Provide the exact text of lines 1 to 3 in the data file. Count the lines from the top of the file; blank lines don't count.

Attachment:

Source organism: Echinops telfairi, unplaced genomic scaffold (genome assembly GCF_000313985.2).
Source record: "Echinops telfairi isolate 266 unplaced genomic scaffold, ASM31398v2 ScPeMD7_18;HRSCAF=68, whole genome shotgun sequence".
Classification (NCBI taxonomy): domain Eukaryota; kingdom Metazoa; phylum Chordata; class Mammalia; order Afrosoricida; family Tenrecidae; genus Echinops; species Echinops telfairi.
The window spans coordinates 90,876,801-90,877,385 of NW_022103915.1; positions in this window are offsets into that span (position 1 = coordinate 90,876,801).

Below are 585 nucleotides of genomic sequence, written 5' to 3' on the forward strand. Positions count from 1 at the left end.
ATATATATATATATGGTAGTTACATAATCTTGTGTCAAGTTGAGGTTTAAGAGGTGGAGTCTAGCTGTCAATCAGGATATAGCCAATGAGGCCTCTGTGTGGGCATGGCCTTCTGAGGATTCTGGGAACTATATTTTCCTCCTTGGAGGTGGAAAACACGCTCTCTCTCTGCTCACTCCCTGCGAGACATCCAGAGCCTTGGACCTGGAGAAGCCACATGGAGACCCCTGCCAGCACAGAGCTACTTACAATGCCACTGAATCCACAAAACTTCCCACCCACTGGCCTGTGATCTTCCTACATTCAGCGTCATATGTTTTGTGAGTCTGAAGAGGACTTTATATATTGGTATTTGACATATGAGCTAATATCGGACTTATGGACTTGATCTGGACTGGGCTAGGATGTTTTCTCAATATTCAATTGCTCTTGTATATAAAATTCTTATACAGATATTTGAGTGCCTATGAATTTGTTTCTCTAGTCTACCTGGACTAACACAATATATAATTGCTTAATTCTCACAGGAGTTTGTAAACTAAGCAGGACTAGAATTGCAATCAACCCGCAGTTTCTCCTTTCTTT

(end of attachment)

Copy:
Source organism: Echinops telfairi, unplaced genomic scaffold (genome assembly GCF_000313985.2).
Source record: "Echinops telfairi isolate 266 unplaced genomic scaffold, ASM31398v2 ScPeMD7_18;HRSCAF=68, whole genome shotgun sequence".
Classification (NCBI taxonomy): domain Eukaryota; kingdom Metazoa; phylum Chordata; class Mammalia; order Afrosoricida; family Tenrecidae; genus Echinops; species Echinops telfairi.